model ships, miniature

pete8
26th September 2006, 14:35
I have modelled ships for a long time but a couple of years ago I became interested in making miniature cargo ships. I have admired many models made to the traditional scale of 1" to 100ft (1:1200) and it is very convenient to work to this when picking off dimensions from a drawing but owing to a bit of stiffness etc. in finger ends I adopted a slightly larger scale of 1: 840. Small enough to be miniature but large enough to hold a lifeboat !! ( Takes as long to make as the real thing though).
I have scaled up dimensions from several drawings in John Bowan's very excellent book and taken dimension from other ship plans. It is a long time since I saw a copy of "Shipbuilding and Shipping Record" or "Motorship" but I seem to recall that in one or the other, miniature ship plans were included in each issue. Can anybody verify that?
It would be very interesting to hear if anyone else is running a miniature shipyard.
Regards
Peter Graham

Tony Breach
26th September 2006, 20:54
Hi Peter,

At the moment I'm trying to put a 1600:1 banana boat in an Armagnac bottle but so far emptying the bottle was the best part. Thereafter it becomes an enormously small project but I am at least still trying! Causes havoc with the eyesight.

Tony

nhp651
27th September 2006, 09:05
what does,tony? the modelling OR THE ARMAGNAC? he,he.

pete8
27th September 2006, 09:36
Hi Tony,
Ah well, you're truly getting something out of your modelling. That's a pretty diminutive scale to work to...perhaps you are using one of those magnifying contraptions that my wife uses for her embroidery.
Thanks for replying.
Peter

Tony Breach
27th September 2006, 22:56
Hi Peter & 651,

The little ship looks fine right next to my terminal. Perhaps I should buy a 10 litre bottle next time. As regards the optics it's the normal red lace curtains unless I should try catadioptric bottles - what do you think?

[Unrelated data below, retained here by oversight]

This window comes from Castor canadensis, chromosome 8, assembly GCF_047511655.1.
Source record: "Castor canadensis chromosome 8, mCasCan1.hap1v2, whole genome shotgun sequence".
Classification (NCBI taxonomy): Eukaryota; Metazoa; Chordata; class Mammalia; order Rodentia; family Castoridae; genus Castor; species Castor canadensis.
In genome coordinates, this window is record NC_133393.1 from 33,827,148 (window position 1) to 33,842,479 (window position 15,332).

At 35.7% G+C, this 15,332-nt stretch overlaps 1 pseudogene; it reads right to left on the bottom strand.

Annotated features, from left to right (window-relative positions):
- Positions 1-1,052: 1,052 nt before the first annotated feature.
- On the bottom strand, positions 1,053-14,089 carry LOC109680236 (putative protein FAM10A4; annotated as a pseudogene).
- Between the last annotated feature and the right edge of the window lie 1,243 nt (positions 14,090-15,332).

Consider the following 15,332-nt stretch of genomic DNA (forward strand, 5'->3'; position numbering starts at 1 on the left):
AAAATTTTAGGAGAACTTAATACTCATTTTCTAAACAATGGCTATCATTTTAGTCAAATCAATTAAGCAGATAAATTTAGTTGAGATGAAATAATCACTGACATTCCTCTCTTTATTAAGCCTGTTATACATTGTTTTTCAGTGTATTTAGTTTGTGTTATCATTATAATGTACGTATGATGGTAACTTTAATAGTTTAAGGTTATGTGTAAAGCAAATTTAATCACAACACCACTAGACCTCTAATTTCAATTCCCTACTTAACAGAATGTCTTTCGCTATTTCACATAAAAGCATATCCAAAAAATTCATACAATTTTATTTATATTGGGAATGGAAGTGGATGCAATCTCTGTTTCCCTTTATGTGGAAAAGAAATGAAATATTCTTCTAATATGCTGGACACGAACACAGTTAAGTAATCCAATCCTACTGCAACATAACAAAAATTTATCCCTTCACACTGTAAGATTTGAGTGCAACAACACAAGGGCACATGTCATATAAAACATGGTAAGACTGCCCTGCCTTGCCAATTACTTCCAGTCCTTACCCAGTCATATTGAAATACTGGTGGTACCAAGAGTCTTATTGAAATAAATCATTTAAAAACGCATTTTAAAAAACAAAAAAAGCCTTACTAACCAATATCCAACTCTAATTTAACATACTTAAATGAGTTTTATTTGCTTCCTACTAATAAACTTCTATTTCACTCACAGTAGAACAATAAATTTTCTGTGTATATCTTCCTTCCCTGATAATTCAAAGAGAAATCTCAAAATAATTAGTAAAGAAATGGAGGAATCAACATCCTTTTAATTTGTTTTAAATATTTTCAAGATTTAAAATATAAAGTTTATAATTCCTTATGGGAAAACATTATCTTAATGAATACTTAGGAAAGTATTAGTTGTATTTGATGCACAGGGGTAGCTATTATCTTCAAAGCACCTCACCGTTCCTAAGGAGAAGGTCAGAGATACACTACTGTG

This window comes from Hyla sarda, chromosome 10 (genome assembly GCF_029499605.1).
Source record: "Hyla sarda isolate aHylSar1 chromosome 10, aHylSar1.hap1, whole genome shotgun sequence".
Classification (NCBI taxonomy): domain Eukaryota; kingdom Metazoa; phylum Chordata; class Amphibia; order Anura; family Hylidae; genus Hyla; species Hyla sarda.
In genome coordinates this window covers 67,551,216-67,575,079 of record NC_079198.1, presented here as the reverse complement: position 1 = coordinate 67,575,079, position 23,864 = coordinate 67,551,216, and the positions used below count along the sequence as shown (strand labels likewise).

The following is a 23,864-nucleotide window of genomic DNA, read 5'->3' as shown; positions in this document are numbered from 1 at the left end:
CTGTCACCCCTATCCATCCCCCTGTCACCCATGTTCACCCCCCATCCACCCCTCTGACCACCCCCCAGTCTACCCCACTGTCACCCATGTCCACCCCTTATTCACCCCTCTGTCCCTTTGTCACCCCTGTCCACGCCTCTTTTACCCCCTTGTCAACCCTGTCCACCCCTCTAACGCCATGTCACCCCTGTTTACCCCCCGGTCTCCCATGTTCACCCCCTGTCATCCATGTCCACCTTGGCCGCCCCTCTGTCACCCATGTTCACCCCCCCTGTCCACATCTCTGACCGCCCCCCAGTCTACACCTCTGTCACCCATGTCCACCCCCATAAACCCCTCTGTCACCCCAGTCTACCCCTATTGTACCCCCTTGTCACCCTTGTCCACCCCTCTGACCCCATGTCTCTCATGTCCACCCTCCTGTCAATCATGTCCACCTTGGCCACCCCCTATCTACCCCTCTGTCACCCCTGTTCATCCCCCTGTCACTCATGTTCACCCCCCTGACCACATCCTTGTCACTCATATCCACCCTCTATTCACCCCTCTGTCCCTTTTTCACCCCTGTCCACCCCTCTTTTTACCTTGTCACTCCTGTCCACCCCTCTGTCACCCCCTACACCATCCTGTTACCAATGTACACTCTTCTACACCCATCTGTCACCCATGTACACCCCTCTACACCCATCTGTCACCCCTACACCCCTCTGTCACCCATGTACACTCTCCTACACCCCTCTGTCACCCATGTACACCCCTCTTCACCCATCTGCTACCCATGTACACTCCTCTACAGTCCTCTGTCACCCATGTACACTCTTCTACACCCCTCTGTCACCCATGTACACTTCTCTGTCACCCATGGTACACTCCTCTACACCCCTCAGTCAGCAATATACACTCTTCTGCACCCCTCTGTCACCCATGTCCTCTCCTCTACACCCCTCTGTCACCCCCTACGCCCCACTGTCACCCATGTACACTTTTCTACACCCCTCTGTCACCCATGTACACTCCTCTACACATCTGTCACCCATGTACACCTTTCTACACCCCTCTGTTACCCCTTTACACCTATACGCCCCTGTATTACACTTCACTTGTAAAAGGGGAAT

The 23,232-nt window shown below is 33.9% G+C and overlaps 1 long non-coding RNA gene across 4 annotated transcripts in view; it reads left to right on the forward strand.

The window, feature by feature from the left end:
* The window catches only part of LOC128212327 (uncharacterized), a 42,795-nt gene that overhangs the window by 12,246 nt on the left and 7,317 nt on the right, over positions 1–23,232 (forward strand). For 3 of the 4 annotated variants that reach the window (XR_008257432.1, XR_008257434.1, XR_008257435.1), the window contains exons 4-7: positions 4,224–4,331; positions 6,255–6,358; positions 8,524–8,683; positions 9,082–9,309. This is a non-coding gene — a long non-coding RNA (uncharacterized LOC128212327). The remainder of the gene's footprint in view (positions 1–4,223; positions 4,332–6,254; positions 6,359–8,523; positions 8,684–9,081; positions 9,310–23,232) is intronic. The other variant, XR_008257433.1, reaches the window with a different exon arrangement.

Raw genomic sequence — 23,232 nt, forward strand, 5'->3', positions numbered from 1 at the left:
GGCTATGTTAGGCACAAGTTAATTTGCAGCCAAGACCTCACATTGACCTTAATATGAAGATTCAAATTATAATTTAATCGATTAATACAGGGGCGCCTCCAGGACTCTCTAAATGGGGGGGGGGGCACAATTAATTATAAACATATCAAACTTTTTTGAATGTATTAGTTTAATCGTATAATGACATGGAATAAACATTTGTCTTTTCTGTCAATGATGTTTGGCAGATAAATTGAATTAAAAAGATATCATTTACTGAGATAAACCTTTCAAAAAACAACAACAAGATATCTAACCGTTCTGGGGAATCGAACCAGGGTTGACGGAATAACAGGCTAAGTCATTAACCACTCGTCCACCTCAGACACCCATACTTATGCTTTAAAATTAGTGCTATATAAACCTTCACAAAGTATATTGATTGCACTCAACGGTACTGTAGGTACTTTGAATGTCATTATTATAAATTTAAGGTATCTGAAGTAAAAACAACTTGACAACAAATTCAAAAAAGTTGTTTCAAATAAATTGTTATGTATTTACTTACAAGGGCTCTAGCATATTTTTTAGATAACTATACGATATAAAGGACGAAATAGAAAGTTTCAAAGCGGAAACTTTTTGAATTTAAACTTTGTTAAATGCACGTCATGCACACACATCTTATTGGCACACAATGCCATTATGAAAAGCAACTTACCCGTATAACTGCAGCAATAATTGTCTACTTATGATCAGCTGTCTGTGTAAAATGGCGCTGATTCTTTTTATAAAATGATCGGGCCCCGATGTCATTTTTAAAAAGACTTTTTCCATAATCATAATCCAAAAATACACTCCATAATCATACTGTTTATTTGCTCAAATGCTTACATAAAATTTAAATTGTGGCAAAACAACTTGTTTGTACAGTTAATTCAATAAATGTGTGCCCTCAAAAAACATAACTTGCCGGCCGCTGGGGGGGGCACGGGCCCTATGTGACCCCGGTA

Tony with eyes like you-know-whats in the snow!

nhp651
28th September 2006, 08:44
well tony,if i knew what catdioptric ment i'd be able to assymilate.is it a new type of waterproof glass that you are using.if so where do you get them from?cheers,hic****neil.will it do for the wind screens in my next lifeboat model?

pete8
28th September 2006, 11:39
Like 651, Tony, I don't know what catadioptic means either but actually sounds as if it is something they use in a hospital!
Good idea to use a 10 litre bottle but if you intend to drink the contents first....well, maybe for a while you wouldn't have much interest in modelling : or anything else for that matter.
Regards
Peter.

skymaster
28th September 2006, 14:15
Mirror or a lens?

Mike

nhp651
28th September 2006, 16:21
ah! now i get it.it means looking through the bottom of the glass,or empty bottle??everything fits into place so to speek,or does it after 10 litres.

Shipbuilder
7th October 2006, 13:46
I build lots of miniature ships. This one, the steam whaler ESQUIMAUX laid alongside an ice shelf, is a bit bigger than my normal scale. Because she was a small ship, I used 20'=1" which makes the model just under 8 inches on the waterline. I airbrushed out the display case etc to give the picture a more realistic look. Most of my models are steam or motor ships, take a look at my DILWARA, further down the page. That built to my favourite scale of 32'=1". SHIPBUILDING & SHIPPING RECORD is full of small plans, also THE MOTOR SHIP and SHIPBUILDER & MARINE ENGINE BUILDER.
http://img247.imageshack.us/img247/2167/esquimauxwr3.jpg

nhp651
8th October 2006, 00:45
that's beautiful.oh to have fingers as nimble as that.a truely lovely model.

Tony Breach
8th October 2006, 09:39
Hi Bob,

I have admired your work for a long time & I refer often to your excellent advice as given in some magazines some years ago. The ESQUIMAULT is a beauty & a work of great skill: thanks for sharing the photo with us.

Tony